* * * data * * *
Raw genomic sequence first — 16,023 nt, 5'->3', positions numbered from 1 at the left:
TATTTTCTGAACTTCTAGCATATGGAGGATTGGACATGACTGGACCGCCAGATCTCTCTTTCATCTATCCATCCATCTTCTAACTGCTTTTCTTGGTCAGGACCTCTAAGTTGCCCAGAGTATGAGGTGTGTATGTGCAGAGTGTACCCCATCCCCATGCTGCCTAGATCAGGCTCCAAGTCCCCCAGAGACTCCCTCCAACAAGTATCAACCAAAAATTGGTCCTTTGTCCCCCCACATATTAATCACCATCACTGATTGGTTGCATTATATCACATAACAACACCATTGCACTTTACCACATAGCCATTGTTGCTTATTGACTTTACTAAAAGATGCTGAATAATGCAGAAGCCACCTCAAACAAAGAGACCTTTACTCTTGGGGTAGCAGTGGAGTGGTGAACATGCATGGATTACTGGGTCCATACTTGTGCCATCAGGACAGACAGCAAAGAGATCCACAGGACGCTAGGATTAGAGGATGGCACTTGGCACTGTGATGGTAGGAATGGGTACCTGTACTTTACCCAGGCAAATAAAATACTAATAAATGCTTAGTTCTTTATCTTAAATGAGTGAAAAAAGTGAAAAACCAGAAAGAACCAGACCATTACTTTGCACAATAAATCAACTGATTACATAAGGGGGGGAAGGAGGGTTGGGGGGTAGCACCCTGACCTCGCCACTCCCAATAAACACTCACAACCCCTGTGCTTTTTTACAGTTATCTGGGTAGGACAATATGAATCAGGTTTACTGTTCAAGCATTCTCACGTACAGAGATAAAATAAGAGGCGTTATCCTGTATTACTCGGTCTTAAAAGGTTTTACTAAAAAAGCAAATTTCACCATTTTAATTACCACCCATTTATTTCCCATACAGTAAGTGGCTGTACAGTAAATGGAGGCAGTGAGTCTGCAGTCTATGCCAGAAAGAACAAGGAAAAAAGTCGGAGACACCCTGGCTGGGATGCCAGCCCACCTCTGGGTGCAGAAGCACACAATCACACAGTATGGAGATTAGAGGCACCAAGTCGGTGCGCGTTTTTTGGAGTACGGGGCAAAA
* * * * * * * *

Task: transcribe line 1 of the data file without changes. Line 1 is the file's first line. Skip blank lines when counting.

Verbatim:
Raw genomic sequence first — 16,023 nt, 5'->3', positions numbered from 1 at the left: